5 Questions to Determine If You Put the Toxic in Your Toxic Relationship?

by Skye Dawson
5 Qs To Ask If You're the Toxic One in Your Relationship?

No one enjoys being in a toxic relationship and oftentimes wonder what decisions or actions led to the current state of the problematic relationship. But what’s worse than realizing you’re in a toxic relationship is having the epiphany the toxic partner is you.

The first step in facing this harsh reality is having a sense of self-reflection in your role in your relationships. To get to the root of a repeated pattern is to breakdown the history of past relationships and attribute negative behavior with the contributor.

If this self-reflection has you starting to see your behavior attributed to the demise of your relationships, it’s time to consider steps to fix your toxic behavior. If you feel you may be the reason many of your relationships were on the rocks, here are five questions to ask to find out whether the toxic person is you.

Am I self-centered?

A relationship is not a one-way street. For you and your partner to avoid any collisions it’s important to make sure you both are equally parallel. By asking yourself whether you exhibit selfish behavior in a relationship you’re aware it’s not all about you but you want it to be.

Do I cross the line?

Lines are drawn for boundaries and identifying safe spaces in a relationship. If you’re guilty of crossing the line in a relationship be it physical, emotional, or mental you’re heading into uncharted territory.

Do I use words as weapons?

Plain and simple: Words do hurt. Every relationship isn’t perfect and sometimes finding the perfect words to say isn’t that easy. However, it doesn’t mean that you instead use damaging ones. If you use words to hurt your partner’s feelings it’s probably best to ask yourself why you choose to say hurtful things on purpose.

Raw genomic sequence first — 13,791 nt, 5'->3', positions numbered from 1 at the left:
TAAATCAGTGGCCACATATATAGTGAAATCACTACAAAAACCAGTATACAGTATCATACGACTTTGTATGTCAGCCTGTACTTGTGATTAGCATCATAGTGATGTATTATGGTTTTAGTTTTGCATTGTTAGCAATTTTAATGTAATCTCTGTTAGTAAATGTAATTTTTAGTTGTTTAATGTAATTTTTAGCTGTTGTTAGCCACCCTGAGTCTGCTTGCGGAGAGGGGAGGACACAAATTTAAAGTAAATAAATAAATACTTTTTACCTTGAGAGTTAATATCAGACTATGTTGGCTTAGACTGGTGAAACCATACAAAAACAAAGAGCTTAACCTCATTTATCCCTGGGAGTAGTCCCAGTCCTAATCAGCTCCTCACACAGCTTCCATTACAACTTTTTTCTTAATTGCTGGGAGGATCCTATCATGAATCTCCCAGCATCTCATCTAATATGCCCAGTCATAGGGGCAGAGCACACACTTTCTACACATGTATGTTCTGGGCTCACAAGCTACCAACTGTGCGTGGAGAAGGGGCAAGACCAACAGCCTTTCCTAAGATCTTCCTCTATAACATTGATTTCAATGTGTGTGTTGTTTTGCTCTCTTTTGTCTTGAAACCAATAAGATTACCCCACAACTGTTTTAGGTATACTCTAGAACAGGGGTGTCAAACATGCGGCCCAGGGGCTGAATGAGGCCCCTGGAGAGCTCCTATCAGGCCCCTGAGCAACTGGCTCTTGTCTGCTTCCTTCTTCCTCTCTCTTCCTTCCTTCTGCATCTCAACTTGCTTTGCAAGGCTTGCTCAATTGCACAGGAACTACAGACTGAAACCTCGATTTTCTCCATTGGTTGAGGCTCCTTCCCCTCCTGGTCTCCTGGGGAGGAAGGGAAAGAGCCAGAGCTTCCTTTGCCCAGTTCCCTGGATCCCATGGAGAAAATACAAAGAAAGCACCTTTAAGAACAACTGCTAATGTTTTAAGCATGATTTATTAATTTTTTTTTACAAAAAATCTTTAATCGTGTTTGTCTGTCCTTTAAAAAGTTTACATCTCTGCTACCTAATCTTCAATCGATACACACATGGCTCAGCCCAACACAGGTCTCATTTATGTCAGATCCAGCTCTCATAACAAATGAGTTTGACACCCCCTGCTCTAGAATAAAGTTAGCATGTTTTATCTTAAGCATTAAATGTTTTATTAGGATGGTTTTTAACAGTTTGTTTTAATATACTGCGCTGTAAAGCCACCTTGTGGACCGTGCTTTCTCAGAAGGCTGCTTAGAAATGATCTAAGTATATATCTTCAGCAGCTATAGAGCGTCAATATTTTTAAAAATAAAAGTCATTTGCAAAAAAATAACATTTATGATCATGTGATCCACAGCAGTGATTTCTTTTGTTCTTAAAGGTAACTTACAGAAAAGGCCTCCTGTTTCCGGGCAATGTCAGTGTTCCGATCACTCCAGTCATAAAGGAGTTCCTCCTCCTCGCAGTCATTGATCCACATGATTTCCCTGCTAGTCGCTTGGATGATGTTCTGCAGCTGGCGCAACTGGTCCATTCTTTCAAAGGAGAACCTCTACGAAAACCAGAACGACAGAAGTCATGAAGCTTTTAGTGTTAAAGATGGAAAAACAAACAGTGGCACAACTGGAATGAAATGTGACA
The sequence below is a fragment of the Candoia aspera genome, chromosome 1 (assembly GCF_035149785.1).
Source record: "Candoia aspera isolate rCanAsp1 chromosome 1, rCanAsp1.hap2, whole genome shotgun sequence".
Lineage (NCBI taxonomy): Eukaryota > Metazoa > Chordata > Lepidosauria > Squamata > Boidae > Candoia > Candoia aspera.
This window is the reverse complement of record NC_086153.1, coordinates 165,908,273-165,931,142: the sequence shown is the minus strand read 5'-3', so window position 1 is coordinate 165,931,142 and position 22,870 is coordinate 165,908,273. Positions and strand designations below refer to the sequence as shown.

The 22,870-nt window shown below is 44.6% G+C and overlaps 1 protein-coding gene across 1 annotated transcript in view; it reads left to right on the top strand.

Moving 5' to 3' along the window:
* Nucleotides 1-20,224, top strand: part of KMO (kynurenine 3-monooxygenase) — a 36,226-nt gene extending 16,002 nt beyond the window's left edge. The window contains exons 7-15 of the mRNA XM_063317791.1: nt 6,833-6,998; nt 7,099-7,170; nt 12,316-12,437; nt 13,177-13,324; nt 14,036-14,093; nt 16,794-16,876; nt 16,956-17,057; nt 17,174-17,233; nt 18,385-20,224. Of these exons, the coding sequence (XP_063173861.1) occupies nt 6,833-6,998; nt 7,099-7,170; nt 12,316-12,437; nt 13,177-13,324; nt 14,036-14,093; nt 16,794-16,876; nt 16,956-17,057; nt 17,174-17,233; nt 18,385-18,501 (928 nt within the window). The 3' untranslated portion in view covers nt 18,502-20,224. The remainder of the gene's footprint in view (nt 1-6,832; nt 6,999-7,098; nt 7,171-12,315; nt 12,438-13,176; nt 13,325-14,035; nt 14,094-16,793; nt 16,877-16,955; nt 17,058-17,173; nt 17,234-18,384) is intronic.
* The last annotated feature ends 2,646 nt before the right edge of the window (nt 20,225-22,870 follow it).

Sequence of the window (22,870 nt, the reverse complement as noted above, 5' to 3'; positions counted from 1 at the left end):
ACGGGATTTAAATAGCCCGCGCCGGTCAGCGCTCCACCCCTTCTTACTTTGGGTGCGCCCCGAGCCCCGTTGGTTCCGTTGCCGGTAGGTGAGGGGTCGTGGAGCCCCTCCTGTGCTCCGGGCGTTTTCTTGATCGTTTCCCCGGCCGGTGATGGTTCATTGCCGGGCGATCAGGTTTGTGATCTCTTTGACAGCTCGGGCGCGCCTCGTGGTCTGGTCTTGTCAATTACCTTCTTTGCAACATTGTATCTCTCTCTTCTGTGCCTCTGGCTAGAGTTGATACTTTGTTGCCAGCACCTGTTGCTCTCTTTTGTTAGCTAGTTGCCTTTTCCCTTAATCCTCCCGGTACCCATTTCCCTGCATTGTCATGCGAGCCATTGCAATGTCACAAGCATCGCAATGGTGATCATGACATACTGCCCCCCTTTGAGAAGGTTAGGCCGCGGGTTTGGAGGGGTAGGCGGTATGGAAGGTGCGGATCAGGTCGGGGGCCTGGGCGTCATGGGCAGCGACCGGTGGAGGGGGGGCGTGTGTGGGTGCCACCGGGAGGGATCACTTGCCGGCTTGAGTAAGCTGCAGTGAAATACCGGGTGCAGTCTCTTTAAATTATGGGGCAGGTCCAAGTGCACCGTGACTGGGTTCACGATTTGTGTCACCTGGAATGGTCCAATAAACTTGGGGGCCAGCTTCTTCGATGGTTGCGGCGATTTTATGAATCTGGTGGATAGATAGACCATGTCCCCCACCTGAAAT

Have I made threats to avoid break-ups?

It is never okay to make impulsive decisions during a break-up; that is called a knee-jerk reaction. Someone who constantly uses manipulation to guilt their partner in staying together is controlling, not only the relationship but their partner’s personal choices.

Do I get really jealous?

As humans, jealousy is a natural emotion and a common problem area in relationships. The true indicator to determine if you are an extremely jealous person is asking yourself how many times you’re guilty of overreacting.

Everything is not always that serious and if you’re someone who provokes arguments due to your jealous behavior your relationships will never have peace.

Self-reflection is the start of correcting toxic behavior and you don’t have to go through it alone. A very effective way of remedying toxic behavior in a relationship is speaking with a professional relationship coach.

Talking problems out with someone outside of the relationship with the appropriate communication tools can help get rid of the toxic energy you bring to relationships.

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